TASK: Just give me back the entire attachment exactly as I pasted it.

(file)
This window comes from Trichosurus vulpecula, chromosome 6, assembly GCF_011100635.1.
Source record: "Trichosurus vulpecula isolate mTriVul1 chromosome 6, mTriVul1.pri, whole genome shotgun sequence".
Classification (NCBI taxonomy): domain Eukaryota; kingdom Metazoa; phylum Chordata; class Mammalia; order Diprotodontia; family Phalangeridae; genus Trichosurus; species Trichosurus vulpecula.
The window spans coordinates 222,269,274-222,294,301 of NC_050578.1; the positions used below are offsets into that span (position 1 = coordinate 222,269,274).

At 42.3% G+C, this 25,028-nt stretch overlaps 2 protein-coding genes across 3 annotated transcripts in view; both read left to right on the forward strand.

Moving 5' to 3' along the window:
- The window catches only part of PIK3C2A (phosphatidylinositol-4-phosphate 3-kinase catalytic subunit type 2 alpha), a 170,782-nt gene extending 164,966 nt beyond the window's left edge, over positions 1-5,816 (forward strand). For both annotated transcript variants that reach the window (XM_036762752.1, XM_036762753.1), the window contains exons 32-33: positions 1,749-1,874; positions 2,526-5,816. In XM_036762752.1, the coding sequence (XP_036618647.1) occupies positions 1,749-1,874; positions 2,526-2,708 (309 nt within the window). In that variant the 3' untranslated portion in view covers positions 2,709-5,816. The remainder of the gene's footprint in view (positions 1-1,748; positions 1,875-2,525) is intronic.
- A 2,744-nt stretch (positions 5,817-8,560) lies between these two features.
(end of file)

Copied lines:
This window comes from Trichosurus vulpecula, chromosome 6, assembly GCF_011100635.1.
Source record: "Trichosurus vulpecula isolate mTriVul1 chromosome 6, mTriVul1.pri, whole genome shotgun sequence".
Classification (NCBI taxonomy): domain Eukaryota; kingdom Metazoa; phylum Chordata; class Mammalia; order Diprotodontia; family Phalangeridae; genus Trichosurus; species Trichosurus vulpecula.
The window spans coordinates 222,269,274-222,294,301 of NC_050578.1; the positions used below are offsets into that span (position 1 = coordinate 222,269,274).

At 42.3% G+C, this 25,028-nt stretch overlaps 2 protein-coding genes across 3 annotated transcripts in view; both read left to right on the forward strand.

Moving 5' to 3' along the window:
- The window catches only part of PIK3C2A (phosphatidylinositol-4-phosphate 3-kinase catalytic subunit type 2 alpha), a 170,782-nt gene extending 164,966 nt beyond the window's left edge, over positions 1-5,816 (forward strand). For both annotated transcript variants that reach the window (XM_036762752.1, XM_036762753.1), the window contains exons 32-33: positions 1,749-1,874; positions 2,526-5,816. In XM_036762752.1, the coding sequence (XP_036618647.1) occupies positions 1,749-1,874; positions 2,526-2,708 (309 nt within the window). In that variant the 3' untranslated portion in view covers positions 2,709-5,816. The remainder of the gene's footprint in view (positions 1-1,748; positions 1,875-2,525) is intronic.
- A 2,744-nt stretch (positions 5,817-8,560) lies between these two features.